Last, but certainly not least is paying your bills. It is probably one of the biggest ways to reduce paper and save time in the process. Often you can get email reminders from companies instead of mailings and you can even automate the process so you don’t even have to think about making the payments – just make sure you have the money in your account.
Scan Existing & New Documents
The best way to convert your existing documents to a digital file is to scan them in. I recommend using the PNG format, as the JPEG format is lesser quality. If you have a large scanner, great, however if all you have is a smartphone, don’t worry – in fact, you might begin to prefer it over traditional scanners.
There are many apps available to scan documents. Why can’t you just snap a photo with your phone’s camera? Well you can, however, you might find that many of the apps specifically created for scanning have more features that will result in a better scanned document.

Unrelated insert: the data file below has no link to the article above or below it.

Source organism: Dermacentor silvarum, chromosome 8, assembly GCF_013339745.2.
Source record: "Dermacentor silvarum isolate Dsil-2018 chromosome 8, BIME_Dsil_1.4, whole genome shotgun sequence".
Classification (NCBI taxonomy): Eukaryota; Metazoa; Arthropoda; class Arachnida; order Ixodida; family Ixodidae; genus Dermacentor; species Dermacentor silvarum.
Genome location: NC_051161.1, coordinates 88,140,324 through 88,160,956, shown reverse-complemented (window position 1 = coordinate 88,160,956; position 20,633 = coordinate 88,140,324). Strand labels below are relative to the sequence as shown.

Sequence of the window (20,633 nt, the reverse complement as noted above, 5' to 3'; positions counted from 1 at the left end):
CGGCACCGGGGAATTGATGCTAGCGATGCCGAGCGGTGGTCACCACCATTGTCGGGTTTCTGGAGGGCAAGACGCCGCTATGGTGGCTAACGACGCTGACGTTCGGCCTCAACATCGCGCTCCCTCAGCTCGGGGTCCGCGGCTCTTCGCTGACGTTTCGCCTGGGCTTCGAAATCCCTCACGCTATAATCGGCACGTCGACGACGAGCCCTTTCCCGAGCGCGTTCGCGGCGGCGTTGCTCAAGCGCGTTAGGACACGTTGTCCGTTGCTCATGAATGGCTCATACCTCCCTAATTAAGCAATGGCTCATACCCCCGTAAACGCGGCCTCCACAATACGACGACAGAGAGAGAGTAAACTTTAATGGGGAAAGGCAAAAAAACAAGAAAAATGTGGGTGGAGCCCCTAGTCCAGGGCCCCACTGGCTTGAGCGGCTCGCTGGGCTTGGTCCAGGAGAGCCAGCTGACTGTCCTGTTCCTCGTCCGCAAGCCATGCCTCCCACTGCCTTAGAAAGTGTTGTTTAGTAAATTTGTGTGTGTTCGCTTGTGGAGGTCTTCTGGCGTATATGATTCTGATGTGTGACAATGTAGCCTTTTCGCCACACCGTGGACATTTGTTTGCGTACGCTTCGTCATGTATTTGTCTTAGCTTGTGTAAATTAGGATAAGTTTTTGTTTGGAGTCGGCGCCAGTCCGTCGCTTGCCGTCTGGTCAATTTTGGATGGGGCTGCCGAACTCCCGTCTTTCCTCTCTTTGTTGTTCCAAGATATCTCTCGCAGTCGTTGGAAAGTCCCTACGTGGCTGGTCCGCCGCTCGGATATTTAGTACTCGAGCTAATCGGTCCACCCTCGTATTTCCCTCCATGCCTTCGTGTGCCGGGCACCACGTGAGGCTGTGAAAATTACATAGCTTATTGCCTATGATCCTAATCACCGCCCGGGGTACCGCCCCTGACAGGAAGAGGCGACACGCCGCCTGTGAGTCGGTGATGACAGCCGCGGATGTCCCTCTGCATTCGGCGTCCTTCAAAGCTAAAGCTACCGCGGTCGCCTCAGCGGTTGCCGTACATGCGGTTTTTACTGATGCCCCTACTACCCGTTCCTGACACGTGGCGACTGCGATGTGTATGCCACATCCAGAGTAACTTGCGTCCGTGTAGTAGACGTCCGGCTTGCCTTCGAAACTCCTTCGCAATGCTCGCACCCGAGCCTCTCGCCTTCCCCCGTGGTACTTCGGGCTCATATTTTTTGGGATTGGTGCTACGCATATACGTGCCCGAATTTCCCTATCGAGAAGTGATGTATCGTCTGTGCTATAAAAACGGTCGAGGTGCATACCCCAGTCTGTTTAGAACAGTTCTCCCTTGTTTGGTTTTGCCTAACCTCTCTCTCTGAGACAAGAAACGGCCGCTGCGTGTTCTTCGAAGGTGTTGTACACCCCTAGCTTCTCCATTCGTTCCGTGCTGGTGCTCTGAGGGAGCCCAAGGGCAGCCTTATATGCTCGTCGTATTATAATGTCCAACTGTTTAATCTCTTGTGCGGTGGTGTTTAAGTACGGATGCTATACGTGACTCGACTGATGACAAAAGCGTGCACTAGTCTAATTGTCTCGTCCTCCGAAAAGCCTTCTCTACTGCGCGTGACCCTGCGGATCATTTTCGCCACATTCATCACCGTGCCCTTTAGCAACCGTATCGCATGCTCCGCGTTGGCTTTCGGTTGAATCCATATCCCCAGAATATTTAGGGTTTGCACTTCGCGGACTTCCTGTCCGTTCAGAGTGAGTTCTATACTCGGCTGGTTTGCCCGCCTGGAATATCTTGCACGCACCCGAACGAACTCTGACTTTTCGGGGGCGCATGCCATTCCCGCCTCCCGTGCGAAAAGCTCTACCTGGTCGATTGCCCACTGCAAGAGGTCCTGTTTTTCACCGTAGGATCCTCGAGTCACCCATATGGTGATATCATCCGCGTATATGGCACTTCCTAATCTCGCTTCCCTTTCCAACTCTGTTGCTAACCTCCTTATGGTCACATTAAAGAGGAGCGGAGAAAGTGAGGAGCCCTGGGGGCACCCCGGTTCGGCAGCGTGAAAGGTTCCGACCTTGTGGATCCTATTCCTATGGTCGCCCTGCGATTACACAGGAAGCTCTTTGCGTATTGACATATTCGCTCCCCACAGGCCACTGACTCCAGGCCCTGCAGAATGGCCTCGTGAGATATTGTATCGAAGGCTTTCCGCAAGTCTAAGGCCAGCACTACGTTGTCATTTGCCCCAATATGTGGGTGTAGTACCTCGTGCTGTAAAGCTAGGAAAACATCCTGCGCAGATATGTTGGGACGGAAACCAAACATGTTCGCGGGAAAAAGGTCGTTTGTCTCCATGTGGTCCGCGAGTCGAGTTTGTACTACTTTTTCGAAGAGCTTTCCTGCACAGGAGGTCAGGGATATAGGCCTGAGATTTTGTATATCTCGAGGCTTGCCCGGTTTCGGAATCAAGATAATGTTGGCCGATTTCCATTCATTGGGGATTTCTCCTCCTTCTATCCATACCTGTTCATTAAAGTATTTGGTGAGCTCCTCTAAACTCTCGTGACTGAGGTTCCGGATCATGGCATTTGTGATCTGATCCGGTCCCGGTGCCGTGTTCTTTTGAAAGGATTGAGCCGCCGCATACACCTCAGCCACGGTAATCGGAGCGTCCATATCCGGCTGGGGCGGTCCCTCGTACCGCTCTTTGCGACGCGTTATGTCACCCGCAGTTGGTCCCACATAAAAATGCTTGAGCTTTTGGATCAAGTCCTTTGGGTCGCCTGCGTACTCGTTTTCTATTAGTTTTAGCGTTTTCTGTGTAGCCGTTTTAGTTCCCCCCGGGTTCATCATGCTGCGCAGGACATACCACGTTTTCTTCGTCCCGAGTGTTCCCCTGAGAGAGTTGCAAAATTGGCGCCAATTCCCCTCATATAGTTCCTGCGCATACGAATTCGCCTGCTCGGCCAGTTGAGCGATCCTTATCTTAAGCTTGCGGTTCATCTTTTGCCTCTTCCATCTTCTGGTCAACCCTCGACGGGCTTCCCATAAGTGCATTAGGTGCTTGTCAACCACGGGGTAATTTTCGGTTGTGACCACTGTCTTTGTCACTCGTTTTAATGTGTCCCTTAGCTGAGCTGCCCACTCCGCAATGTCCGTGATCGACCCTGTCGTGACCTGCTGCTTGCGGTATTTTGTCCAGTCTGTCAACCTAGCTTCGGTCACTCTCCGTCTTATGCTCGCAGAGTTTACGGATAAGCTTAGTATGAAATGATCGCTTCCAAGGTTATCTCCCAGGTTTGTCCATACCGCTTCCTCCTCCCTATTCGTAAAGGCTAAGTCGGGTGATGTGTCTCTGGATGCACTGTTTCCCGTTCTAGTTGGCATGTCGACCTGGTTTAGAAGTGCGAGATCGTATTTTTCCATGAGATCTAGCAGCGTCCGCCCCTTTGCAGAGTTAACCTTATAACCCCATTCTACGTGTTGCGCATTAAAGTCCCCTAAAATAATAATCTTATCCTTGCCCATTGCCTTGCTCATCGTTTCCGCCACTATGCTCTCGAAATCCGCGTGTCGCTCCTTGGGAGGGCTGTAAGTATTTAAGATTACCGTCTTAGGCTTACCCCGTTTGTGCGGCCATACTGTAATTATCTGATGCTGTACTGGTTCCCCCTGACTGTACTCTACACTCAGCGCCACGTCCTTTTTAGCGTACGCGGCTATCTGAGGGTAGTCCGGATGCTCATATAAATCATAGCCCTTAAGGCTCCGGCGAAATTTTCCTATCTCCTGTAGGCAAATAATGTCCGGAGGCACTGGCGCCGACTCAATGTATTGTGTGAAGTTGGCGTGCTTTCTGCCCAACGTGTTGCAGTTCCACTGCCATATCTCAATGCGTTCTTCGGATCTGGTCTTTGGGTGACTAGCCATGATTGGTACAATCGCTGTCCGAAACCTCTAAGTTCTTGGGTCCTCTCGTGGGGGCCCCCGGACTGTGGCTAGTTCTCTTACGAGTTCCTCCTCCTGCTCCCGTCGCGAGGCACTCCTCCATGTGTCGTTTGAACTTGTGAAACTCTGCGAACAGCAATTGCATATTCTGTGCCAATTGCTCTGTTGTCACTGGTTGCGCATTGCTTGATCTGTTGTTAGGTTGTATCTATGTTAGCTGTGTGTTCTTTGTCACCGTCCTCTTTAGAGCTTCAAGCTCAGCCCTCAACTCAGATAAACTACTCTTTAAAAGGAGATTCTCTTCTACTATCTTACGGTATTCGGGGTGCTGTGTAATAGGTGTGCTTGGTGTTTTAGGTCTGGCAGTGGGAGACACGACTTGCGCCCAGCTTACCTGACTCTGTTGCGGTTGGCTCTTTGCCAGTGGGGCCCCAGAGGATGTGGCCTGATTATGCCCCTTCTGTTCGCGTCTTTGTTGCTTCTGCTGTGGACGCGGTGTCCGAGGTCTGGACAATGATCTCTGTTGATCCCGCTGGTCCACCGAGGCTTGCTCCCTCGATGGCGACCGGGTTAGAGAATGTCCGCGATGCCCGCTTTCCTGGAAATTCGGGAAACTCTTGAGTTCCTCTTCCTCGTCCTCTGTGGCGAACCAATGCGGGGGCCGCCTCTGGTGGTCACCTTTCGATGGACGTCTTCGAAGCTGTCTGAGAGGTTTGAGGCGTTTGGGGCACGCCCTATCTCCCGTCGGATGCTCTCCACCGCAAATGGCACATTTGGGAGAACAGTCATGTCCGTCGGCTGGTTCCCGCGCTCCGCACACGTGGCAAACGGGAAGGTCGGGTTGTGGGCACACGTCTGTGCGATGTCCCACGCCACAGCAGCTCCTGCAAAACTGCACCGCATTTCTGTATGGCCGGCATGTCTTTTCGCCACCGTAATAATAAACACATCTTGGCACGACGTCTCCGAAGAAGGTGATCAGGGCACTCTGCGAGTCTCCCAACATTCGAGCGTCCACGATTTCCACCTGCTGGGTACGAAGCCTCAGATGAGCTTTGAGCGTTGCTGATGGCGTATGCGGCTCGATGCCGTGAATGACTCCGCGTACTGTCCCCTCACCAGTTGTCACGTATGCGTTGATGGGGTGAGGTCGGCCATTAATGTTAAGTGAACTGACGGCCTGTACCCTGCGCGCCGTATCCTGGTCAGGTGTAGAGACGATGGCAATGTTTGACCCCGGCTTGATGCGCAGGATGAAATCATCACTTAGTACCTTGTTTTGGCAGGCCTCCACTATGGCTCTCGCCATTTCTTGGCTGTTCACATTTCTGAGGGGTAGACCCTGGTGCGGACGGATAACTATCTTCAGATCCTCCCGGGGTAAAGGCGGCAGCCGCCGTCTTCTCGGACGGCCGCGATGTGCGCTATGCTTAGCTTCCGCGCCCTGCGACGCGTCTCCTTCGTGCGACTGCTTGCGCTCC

Use A File Organizer, Preferably With OCR
Now that you are scanning both your existing and new documents, you need to manage them. There are definitely some techniques and methods you need to use to do this and I have written an article about this on MakeUseOf as well. It’s crucial to your move to being paperless to make sure you start it right from the beginning – even if so far you haven’t been very good about organizing.